Following on from the Carter Review many Health Trusts are grappling with the issue of what the future provision of FM and Estates Services should look like.
Our Group Chief Executive, Doug Bailey, provides some insight into this dilemma.
“When making decisions about the best way to structure future Estates and FM Services, Trust Boards should, first, read their five year Business Plan and then their Clinical Strategy. These should be kept to the forefront of their thinking while developing their future Estates and FM Strategy.” Doug Bailey GK Group CEO
One area the Trust Board has direct influence over shaping future provision of FM and Estates Services is by deciding whether to remain in-house or outsource at contract renewal stage. However, in my experience, this opportunity is often squandered by the so many Trust Boards.
Often when supporting Trusts in this exercise we find an array of personal views about what a future service should look like but it is a rarity to find a fully inclusive Board’s ratified view with regard to the agreed strategic direction of travel.
When GK Transformation are working with clients, we often start by asking the Executive Team, “What does a successful outcome to this exercise look like, in terms of the new service?” You will not be surprised to hear replies are often varied and, in some instances, at odds with each other.
One place to start is by determining the best source of expertise required to accomplish your future facilities services, remembering that these services are wide ranging from engineering to space planning, cleaning to catering all having the ability to directly influence the patient’s experience of your organization. For many Trust Executive Directors the answer is outsourcing. One Trust Board Non-executive Director, voicing a widely held opinion, stated “They do a better job because that’s their core business and ultimate focus.”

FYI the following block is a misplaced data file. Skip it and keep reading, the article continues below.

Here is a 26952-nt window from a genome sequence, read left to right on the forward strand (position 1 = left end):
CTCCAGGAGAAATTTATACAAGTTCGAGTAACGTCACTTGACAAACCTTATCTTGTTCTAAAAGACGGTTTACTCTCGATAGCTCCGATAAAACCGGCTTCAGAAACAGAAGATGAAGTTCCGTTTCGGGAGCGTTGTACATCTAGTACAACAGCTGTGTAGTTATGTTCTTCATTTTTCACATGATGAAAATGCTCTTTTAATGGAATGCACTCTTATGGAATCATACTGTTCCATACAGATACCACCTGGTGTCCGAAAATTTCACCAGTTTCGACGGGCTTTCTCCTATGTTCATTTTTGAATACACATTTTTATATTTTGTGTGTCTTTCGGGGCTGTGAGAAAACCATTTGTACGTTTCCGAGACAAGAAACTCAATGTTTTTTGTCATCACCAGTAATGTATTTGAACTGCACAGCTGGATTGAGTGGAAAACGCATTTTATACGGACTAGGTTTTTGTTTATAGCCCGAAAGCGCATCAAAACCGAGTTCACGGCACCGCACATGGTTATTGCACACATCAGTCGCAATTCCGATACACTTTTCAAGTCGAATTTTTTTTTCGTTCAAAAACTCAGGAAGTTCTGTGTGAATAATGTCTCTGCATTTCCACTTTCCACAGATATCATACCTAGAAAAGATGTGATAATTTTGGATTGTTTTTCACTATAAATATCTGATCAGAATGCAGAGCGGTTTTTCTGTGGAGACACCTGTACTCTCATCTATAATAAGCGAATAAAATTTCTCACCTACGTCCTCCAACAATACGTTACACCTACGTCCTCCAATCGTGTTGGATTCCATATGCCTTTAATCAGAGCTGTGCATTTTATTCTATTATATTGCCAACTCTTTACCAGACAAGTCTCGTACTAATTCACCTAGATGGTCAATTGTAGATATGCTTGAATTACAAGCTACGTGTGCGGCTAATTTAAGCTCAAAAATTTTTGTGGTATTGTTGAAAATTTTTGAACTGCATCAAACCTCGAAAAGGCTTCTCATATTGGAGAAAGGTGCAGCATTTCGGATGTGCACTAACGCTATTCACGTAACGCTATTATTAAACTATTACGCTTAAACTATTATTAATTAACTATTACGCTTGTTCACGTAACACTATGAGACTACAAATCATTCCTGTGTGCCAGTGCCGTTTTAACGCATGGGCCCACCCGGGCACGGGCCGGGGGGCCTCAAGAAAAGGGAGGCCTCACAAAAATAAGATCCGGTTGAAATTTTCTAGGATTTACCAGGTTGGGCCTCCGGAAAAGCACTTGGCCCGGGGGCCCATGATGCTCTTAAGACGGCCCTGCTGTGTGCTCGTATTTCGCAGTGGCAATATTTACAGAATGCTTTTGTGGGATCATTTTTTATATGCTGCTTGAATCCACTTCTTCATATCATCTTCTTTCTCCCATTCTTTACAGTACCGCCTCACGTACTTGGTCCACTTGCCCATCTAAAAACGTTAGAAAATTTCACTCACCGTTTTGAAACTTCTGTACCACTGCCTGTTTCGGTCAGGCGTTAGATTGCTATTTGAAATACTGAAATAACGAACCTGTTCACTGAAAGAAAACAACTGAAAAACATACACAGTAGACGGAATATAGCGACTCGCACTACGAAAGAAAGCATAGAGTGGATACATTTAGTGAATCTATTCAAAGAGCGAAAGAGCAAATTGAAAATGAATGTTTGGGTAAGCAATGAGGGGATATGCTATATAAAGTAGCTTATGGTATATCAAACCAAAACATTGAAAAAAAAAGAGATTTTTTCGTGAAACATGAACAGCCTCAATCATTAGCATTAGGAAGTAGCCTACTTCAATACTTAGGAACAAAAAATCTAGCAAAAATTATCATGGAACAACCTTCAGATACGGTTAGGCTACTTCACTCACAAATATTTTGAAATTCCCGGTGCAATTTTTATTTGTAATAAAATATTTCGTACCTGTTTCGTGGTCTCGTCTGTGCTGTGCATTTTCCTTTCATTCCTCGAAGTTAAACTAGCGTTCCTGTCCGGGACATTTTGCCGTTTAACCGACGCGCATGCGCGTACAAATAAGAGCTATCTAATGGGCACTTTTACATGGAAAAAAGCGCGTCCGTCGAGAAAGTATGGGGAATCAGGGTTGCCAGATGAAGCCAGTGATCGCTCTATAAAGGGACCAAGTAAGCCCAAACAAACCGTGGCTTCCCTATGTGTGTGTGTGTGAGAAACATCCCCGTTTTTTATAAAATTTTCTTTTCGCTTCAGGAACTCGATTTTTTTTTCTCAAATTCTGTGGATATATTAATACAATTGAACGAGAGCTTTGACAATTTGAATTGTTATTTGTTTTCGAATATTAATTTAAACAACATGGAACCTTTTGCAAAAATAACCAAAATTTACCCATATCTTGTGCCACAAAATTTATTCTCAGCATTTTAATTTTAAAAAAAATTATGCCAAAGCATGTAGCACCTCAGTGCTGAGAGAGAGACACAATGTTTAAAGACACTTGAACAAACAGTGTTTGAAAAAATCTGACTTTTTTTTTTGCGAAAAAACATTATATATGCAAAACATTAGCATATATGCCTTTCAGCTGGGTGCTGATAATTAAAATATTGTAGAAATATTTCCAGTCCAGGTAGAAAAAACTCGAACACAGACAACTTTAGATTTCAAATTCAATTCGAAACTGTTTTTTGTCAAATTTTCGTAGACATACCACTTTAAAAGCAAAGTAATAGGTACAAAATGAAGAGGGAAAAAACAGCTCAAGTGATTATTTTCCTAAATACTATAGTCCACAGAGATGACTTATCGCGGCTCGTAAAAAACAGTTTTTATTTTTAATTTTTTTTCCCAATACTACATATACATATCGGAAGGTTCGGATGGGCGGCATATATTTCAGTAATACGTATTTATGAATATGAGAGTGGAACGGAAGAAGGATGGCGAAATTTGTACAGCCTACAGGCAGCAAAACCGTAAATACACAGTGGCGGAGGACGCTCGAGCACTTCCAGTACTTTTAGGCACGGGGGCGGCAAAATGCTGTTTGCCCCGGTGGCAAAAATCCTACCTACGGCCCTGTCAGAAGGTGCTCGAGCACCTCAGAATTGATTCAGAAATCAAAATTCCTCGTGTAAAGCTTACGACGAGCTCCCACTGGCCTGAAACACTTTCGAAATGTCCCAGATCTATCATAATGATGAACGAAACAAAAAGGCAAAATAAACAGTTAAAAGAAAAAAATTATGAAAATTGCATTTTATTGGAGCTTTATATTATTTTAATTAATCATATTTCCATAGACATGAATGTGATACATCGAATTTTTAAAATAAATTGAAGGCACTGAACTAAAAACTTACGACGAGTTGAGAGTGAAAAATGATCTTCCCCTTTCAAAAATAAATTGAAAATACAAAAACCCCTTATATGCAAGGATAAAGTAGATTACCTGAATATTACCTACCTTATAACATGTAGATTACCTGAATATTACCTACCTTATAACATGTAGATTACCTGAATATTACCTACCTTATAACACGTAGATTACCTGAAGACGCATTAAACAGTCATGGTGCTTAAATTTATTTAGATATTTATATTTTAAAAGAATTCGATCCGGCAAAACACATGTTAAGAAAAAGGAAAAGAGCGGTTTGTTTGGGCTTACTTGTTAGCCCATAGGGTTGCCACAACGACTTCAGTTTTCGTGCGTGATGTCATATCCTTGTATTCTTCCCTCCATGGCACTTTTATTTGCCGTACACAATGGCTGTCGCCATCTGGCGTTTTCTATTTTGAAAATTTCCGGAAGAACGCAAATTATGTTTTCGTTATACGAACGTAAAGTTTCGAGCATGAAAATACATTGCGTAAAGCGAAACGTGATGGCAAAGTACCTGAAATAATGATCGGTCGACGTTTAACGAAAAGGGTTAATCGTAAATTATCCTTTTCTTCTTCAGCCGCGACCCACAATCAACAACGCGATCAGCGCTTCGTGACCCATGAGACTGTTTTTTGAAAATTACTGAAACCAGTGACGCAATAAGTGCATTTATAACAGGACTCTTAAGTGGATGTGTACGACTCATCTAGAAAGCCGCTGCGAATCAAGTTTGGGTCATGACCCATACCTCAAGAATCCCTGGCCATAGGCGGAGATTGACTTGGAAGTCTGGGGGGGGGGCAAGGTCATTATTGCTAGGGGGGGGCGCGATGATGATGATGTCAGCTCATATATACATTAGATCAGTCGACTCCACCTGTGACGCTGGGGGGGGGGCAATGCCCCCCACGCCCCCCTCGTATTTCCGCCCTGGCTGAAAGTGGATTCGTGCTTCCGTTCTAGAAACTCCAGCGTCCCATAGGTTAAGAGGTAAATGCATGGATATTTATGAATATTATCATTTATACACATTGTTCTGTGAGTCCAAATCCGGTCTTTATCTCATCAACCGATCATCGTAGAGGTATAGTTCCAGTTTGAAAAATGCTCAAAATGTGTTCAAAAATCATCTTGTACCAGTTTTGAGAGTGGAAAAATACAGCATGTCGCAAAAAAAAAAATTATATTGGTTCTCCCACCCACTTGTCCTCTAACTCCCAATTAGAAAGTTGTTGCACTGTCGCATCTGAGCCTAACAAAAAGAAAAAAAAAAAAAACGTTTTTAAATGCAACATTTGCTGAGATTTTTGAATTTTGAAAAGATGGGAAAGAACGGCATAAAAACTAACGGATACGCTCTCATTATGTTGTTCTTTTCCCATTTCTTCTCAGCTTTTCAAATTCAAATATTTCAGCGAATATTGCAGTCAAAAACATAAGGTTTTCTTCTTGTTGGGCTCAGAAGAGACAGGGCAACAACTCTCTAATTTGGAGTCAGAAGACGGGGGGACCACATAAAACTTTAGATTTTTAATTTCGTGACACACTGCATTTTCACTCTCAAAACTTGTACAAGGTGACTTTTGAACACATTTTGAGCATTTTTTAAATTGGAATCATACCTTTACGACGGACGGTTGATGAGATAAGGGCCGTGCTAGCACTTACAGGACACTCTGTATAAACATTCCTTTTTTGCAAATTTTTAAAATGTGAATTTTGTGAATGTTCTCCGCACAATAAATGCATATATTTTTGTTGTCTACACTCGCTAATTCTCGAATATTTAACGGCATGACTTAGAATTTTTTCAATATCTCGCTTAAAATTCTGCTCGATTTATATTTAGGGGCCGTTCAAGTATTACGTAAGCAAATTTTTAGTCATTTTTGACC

Competence, Quality and Cost
“It comes down to the question of core competency,” say outsourcing supporters. One of GK Transformation long term clients began by contracting out cleaning and portering services but retained other elements of the FM Service in-house. Now they have taken the next step and the Trust Finance Director advised “all of our facility services are now provided by outsourced providers.” “We finally just took a look at ourselves and asked, ‘Is facilities management our core business, can others do it better and more efficiently?’”
However, many other Trust Directors are equally convinced, in-house staff provide a better, more focused service to the organization at lower cost. “We know our people can provide quicker response,” said one Operations Director. “In most cases we’ve found that we can do it at a lower cost and deliver the savings quicker.” This strategy has been called in-sourcing: trying to eliminate outside service contracts, sometimes, hiring new staff to handle the work, if savings can be demonstrated through a simple business case.
It appears to be a growing view that general outsourcing wins more support amongst Trust Finance Directors. That said it is not unusual to find other members of a Trust Board who champion their in-house staff arrangements.